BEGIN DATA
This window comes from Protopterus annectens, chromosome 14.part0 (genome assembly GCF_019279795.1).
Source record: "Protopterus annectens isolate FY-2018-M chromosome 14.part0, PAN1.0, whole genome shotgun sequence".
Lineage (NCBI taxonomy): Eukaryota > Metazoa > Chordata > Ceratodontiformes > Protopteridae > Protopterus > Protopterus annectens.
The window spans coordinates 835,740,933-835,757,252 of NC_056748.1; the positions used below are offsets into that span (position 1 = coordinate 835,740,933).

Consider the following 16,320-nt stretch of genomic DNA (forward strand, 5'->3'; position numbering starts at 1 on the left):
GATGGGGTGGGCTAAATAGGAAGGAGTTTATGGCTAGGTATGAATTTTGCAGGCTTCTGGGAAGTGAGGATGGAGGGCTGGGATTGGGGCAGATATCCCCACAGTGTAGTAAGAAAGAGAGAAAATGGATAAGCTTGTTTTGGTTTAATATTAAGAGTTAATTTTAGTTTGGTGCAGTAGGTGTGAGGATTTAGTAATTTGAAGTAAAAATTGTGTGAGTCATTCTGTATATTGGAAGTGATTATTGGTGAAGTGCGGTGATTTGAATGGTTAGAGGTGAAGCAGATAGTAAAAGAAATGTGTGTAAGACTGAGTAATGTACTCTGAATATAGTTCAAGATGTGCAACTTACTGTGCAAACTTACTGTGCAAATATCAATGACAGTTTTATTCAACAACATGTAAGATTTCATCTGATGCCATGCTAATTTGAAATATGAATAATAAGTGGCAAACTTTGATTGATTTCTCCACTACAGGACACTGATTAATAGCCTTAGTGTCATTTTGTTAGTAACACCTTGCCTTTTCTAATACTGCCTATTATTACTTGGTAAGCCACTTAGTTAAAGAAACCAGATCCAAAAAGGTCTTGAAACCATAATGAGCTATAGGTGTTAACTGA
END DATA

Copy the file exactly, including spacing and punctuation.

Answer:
This window comes from Protopterus annectens, chromosome 14.part0 (genome assembly GCF_019279795.1).
Source record: "Protopterus annectens isolate FY-2018-M chromosome 14.part0, PAN1.0, whole genome shotgun sequence".
Lineage (NCBI taxonomy): Eukaryota > Metazoa > Chordata > Ceratodontiformes > Protopteridae > Protopterus > Protopterus annectens.
The window spans coordinates 835,740,933-835,757,252 of NC_056748.1; the positions used below are offsets into that span (position 1 = coordinate 835,740,933).

Consider the following 16,320-nt stretch of genomic DNA (forward strand, 5'->3'; position numbering starts at 1 on the left):
GATGGGGTGGGCTAAATAGGAAGGAGTTTATGGCTAGGTATGAATTTTGCAGGCTTCTGGGAAGTGAGGATGGAGGGCTGGGATTGGGGCAGATATCCCCACAGTGTAGTAAGAAAGAGAGAAAATGGATAAGCTTGTTTTGGTTTAATATTAAGAGTTAATTTTAGTTTGGTGCAGTAGGTGTGAGGATTTAGTAATTTGAAGTAAAAATTGTGTGAGTCATTCTGTATATTGGAAGTGATTATTGGTGAAGTGCGGTGATTTGAATGGTTAGAGGTGAAGCAGATAGTAAAAGAAATGTGTGTAAGACTGAGTAATGTACTCTGAATATAGTTCAAGATGTGCAACTTACTGTGCAAACTTACTGTGCAAATATCAATGACAGTTTTATTCAACAACATGTAAGATTTCATCTGATGCCATGCTAATTTGAAATATGAATAATAAGTGGCAAACTTTGATTGATTTCTCCACTACAGGACACTGATTAATAGCCTTAGTGTCATTTTGTTAGTAACACCTTGCCTTTTCTAATACTGCCTATTATTACTTGGTAAGCCACTTAGTTAAAGAAACCAGATCCAAAAAGGTCTTGAAACCATAATGAGCTATAGGTGTTAACTGA